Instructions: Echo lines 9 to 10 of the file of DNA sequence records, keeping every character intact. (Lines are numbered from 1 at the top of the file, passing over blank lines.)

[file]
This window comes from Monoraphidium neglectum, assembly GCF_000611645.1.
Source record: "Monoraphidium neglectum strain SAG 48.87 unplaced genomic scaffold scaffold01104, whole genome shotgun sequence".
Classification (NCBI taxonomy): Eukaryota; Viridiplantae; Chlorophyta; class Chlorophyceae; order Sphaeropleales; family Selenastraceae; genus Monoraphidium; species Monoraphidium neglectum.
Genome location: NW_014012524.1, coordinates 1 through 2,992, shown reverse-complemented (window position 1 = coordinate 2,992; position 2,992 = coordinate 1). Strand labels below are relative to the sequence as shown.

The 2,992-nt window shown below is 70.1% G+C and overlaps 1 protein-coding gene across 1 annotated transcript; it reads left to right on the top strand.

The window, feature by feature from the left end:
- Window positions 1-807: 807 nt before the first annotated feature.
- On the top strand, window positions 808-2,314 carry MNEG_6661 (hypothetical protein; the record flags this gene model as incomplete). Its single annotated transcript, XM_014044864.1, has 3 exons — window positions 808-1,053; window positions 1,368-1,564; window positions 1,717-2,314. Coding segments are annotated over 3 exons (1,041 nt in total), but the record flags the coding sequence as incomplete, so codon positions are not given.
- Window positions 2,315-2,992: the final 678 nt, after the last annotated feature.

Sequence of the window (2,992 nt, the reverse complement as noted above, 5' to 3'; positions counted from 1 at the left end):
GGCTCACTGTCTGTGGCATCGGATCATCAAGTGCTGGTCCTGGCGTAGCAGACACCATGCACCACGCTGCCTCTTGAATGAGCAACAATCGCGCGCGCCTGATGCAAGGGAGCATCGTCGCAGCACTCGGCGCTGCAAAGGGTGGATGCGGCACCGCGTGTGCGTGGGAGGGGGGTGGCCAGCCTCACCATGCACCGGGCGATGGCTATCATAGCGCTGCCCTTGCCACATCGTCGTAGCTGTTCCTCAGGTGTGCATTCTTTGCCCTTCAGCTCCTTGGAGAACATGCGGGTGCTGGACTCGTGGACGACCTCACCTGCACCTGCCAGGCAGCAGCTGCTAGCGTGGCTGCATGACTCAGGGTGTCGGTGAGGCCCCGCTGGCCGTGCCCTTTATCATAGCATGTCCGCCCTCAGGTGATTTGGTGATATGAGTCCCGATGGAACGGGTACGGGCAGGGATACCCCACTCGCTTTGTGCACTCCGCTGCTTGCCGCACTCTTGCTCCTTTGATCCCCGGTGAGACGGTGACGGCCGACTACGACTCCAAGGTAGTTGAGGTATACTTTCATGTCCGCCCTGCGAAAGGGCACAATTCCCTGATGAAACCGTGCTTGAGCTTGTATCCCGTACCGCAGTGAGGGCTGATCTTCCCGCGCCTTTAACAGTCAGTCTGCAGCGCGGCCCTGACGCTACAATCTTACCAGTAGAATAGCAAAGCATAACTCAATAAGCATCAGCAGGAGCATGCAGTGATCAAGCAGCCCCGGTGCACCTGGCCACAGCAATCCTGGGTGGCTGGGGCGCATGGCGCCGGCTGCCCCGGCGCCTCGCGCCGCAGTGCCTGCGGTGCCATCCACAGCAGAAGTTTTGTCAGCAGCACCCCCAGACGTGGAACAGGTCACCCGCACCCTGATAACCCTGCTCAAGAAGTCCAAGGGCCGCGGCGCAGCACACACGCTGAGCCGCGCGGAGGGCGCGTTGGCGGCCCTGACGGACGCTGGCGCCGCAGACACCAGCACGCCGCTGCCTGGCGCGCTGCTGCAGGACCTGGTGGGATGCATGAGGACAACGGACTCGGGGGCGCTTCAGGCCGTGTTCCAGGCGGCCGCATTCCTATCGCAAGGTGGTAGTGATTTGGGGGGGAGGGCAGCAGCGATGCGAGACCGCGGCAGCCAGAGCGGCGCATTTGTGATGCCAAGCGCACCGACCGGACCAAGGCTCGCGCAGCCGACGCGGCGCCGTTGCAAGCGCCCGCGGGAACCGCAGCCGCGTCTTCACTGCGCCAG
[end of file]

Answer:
- Window positions 2,315-2,992: the final 678 nt, after the last annotated feature.

Sequence of the window (2,992 nt, the reverse complement as noted above, 5' to 3'; positions counted from 1 at the left end):